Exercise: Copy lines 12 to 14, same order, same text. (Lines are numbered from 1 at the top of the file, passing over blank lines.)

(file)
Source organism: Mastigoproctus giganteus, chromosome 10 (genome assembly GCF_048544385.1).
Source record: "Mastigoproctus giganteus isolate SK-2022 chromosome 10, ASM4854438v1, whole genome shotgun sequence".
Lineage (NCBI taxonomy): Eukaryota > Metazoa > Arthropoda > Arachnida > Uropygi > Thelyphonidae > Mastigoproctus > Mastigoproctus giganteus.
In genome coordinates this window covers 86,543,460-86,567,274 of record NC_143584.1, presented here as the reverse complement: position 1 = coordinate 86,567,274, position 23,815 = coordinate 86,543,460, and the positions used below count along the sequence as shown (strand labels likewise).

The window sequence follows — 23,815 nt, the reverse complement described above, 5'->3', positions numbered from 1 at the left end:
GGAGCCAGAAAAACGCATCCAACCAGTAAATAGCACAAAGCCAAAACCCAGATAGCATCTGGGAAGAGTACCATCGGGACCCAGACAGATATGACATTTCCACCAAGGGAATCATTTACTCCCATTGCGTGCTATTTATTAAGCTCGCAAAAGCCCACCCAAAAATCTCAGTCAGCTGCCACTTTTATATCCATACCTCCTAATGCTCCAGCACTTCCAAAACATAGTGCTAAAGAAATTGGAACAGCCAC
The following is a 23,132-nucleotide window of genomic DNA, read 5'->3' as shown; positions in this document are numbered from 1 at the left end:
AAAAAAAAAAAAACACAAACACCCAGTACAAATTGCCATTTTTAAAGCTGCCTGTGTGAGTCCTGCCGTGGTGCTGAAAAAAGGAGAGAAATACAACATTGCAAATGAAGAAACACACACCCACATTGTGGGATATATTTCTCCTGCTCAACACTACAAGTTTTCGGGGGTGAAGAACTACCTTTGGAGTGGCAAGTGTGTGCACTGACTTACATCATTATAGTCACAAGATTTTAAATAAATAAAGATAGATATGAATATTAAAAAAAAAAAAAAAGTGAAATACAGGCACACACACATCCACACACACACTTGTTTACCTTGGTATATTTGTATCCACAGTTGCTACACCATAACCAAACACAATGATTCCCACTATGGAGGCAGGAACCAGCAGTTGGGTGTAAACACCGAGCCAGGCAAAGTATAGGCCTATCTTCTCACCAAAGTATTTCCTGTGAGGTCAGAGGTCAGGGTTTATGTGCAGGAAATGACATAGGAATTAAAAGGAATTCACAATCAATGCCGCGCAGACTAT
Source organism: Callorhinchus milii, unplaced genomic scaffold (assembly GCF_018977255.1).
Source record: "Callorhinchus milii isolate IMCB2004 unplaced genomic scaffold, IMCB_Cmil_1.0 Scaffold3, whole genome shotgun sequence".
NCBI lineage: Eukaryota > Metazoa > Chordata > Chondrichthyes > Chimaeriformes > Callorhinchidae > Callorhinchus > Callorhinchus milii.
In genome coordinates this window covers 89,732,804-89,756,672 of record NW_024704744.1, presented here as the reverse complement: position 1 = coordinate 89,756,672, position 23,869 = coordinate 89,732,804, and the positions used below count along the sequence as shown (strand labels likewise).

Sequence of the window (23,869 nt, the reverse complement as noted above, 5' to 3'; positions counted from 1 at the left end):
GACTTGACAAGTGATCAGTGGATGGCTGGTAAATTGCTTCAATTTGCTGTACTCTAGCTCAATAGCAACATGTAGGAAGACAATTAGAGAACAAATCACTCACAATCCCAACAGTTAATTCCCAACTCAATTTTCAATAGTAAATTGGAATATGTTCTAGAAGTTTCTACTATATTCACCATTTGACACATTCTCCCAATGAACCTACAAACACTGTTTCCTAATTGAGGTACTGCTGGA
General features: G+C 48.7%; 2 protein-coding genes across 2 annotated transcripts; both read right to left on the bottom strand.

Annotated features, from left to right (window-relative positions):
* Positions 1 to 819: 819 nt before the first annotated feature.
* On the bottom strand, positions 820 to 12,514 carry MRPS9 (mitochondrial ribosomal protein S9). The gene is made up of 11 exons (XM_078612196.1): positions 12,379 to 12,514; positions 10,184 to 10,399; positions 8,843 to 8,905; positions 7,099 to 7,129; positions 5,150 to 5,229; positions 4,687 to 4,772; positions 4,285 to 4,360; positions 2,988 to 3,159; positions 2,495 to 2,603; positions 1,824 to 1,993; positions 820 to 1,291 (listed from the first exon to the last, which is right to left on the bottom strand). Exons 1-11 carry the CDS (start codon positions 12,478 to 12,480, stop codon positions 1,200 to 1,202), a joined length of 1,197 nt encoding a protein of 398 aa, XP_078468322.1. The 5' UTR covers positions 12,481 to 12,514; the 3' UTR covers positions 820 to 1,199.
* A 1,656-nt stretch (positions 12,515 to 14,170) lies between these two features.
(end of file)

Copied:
In genome coordinates this window covers 89,732,804-89,756,672 of record NW_024704744.1, presented here as the reverse complement: position 1 = coordinate 89,756,672, position 23,869 = coordinate 89,732,804, and the positions used below count along the sequence as shown (strand labels likewise).

Sequence of the window (23,869 nt, the reverse complement as noted above, 5' to 3'; positions counted from 1 at the left end):
GACTTGACAAGTGATCAGTGGATGGCTGGTAAATTGCTTCAATTTGCTGTACTCTAGCTCAATAGCAACATGTAGGAAGACAATTAGAGAACAAATCACTCACAATCCCAACAGTTAATTCCCAACTCAATTTTCAATAGTAAATTGGAATATGTTCTAGAAGTTTCTACTATATTCACCATTTGACACATTCTCCCAATGAACCTACAAACACTGTTTCCTAATTGAGGTACTGCTGGA